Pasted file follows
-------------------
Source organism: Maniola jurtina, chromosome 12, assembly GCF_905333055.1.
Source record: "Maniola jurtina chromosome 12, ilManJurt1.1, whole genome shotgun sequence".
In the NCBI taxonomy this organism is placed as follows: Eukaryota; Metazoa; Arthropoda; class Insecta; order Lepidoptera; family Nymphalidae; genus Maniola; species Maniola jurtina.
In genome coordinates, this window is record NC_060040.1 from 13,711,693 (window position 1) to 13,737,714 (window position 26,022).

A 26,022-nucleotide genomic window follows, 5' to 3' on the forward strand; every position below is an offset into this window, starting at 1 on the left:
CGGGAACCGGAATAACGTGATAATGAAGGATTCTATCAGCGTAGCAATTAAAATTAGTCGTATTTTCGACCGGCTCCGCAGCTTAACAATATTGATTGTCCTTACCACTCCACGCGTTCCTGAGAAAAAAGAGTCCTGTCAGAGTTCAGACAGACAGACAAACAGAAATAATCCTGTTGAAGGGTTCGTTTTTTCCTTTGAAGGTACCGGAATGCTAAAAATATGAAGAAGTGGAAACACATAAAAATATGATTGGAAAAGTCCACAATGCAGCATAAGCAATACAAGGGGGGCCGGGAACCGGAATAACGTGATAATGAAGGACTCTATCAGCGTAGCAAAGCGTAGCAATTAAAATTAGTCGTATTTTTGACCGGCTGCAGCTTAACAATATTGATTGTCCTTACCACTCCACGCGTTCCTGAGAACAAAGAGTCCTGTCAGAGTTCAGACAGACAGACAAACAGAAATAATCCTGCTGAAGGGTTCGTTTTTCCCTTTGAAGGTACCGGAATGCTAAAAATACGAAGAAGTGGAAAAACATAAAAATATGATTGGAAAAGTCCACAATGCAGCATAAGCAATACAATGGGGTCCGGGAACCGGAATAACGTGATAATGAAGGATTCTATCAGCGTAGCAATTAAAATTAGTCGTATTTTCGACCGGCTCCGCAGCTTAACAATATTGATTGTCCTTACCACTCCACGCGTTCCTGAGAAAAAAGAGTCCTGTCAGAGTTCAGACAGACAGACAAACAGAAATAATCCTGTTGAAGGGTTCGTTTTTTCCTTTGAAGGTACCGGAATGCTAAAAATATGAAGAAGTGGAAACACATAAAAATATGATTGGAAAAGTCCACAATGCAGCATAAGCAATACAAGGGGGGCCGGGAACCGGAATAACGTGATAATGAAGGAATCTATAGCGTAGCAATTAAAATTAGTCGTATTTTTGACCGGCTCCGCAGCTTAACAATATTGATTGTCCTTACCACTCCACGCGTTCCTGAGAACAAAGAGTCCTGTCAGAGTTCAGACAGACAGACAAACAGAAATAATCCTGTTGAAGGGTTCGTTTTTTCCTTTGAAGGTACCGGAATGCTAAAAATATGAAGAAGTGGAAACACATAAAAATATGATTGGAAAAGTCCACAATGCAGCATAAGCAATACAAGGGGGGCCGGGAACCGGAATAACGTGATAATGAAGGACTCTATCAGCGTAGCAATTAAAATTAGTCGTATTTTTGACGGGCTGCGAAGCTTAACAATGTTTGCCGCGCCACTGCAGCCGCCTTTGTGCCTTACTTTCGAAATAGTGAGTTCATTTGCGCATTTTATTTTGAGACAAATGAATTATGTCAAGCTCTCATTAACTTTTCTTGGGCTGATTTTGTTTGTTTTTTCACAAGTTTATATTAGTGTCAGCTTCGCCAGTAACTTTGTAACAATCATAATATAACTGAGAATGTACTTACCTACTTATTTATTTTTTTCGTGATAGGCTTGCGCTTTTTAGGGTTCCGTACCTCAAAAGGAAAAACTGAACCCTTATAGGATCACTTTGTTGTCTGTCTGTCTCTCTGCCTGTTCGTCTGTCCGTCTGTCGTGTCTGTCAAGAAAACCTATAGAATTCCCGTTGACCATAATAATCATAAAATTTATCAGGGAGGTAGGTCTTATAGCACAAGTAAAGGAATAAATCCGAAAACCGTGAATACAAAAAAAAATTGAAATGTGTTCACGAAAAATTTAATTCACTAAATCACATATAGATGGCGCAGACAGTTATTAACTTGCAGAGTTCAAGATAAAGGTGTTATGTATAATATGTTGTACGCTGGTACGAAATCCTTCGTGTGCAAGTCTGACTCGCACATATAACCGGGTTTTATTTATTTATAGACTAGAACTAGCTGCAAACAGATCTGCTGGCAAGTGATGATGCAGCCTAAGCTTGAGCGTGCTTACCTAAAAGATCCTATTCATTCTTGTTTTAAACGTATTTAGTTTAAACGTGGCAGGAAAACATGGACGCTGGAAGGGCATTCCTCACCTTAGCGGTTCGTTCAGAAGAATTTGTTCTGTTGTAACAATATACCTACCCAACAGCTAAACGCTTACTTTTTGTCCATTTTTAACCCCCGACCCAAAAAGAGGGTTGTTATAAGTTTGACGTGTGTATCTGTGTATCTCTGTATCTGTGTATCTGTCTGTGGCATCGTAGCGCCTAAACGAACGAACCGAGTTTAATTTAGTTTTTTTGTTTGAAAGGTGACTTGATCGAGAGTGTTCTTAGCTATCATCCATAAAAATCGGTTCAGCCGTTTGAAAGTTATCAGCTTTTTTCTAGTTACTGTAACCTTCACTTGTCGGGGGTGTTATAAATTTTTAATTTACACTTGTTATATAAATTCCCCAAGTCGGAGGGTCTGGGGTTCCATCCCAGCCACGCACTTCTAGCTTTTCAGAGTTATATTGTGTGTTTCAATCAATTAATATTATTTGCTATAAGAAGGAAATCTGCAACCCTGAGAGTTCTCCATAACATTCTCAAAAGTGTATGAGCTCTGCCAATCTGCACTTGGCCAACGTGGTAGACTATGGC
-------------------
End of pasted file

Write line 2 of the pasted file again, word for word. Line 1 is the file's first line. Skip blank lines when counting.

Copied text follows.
Source record: "Maniola jurtina chromosome 12, ilManJurt1.1, whole genome shotgun sequence".